[HONG KONG] The Hong Kong government opened a second round of public consultations on the introduction of sweeping new powers that aim to protect taxpayers from big financial firm collapses, marking an important step towards ending "too big to fail".
The proposals, outlined in a consultation paper published on Wednesday, reflect Hong Kong's commitment to implement a reform agenda set by G20 nations in the wake of the 2007/08 global financial crisis.
Hong Kong's insolvency laws could be changed dramatically, and its financial regulators would be given increased powers if the proposals are adopted.
Responses to the consultation paper must be submitted by April 20, while the government has said it expects to table legislation by the fourth quarter this year.
"This second consultation paper is an important step to bringing Hong Kong in line with global recommendations for ending the 'too big to fail' problem," said Royce Miller, head of Asia financial services at law firm Freshfields Bruckhaus Deringer in Hong Kong.
"The legislative reforms that the Hong Kong authorities propose in this consultation should make it significantly less likely that a government bail-out would ever be needed in the future," he added.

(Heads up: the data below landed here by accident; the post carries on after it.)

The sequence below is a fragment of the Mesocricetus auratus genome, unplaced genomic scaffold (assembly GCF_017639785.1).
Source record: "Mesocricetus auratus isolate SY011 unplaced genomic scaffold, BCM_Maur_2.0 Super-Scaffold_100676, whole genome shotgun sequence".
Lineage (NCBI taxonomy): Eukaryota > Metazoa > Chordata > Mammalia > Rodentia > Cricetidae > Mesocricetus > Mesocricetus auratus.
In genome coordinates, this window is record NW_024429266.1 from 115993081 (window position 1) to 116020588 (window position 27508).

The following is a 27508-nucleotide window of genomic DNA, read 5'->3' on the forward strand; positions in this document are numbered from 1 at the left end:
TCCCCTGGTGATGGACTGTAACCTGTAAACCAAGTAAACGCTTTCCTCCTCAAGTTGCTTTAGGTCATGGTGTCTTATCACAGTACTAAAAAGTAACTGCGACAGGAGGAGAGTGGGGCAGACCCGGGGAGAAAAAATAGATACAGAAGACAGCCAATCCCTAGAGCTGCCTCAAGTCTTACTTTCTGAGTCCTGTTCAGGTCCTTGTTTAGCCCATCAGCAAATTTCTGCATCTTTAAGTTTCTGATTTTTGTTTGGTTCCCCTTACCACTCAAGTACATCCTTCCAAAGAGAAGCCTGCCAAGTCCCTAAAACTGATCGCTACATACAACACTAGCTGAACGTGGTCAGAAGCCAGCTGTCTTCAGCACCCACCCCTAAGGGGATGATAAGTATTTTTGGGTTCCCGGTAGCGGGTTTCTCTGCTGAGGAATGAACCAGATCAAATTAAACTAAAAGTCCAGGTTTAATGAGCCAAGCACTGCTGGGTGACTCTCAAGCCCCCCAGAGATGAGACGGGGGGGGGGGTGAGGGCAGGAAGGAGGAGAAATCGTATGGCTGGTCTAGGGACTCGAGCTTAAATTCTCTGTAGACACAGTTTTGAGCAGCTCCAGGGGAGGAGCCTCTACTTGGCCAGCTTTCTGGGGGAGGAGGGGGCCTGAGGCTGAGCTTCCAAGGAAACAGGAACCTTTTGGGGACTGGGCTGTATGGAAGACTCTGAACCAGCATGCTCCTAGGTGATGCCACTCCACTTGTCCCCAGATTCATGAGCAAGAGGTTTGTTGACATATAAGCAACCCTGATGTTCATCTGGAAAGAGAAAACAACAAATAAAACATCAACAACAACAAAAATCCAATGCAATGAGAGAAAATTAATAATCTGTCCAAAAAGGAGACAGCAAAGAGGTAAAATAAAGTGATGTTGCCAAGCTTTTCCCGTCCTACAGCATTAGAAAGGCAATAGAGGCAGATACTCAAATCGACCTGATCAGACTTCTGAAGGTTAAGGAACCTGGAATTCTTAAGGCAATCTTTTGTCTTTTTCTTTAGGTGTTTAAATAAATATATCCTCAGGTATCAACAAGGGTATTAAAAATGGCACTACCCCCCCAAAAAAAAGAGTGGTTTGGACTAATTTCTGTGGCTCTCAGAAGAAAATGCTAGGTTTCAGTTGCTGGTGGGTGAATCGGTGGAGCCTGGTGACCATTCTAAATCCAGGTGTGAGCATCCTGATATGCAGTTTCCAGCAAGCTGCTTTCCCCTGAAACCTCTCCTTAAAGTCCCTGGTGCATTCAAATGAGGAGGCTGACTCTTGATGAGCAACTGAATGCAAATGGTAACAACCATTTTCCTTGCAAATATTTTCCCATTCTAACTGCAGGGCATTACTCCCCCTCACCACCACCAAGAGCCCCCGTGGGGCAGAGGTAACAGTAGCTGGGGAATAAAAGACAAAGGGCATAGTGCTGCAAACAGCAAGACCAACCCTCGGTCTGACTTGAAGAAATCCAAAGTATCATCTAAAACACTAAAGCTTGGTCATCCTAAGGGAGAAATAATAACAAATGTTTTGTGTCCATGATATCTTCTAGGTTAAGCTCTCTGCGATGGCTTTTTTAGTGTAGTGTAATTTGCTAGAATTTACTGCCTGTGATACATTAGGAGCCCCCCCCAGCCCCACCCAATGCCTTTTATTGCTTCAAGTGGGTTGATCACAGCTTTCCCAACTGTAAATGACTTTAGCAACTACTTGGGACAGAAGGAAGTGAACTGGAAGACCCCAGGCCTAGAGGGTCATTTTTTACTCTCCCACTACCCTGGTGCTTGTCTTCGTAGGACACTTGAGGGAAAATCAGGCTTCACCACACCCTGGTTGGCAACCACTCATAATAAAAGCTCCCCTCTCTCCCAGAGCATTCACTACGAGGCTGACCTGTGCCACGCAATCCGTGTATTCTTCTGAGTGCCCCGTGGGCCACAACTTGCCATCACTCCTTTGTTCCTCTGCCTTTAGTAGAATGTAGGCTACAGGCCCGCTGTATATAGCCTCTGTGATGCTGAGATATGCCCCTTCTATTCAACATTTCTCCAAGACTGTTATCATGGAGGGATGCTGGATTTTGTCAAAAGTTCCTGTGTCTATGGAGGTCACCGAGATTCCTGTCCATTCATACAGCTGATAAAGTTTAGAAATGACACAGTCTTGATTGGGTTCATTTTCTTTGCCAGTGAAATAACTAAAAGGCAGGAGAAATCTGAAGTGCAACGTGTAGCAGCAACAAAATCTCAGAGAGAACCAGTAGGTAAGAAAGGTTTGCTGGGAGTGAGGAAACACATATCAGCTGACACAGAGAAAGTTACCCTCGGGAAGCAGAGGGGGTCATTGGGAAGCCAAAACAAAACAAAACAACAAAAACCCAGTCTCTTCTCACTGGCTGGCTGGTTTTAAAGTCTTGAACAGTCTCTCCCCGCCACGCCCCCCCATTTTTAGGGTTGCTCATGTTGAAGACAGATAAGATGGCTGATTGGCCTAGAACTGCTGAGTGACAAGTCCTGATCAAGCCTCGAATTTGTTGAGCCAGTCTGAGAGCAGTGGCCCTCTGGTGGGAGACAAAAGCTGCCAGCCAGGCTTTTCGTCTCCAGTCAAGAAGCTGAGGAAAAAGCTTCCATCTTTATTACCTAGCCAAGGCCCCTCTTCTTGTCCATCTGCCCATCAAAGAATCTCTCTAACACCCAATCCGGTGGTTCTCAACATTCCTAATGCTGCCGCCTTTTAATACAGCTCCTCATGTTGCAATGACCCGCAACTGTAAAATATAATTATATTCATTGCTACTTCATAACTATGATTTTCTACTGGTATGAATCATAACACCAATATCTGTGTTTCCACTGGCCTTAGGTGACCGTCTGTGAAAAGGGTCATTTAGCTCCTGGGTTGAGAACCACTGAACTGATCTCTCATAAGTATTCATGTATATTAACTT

After Lehman Brothers collapsed in 2008, governments in the United States and Europe went on to spend more than US$1.7 trillion bailing-out failing financial firms, fearing that their collapse would trigger a global meltdown.
A year later, countries across the world pledged to introduce new laws that would empower governments to let such firms go bust while maintaining critical functions such as ATM payments.
These so-called "resolution" powers would allow governments to take a range of drastic measures from replacing the firm's management and hiving-off assets, to bailing-in local bondholders.
Reuters reported last month that several Asian nations, including mainland China, India and South Korea were making slow progress implementing these reforms.
Hong Kong issued its first consultation paper a year ago.
The former British colony was returned to China in 1997 under a "one country, two systems" formula, which guarantees the financial hub wide-ranging autonomy from the Communist Party-ruled mainland.
Due to the complexity and scale of the proposals, the government has opened a second consultation to explore key issues, including governance, the treatment of creditors, and the scope of the government's "resolution" powers, in more detail.
Legislating resolution powers is critical if Hong Kong is to maintain its status as a global financial centre.
Hong Kong hosts 38 of the world's largest and most systemically important financial firms.
Home regulators of global banks like HSBC or Standard Chartered will be reluctant to let them operate in countries that have not implemented resolution laws, according to laywers.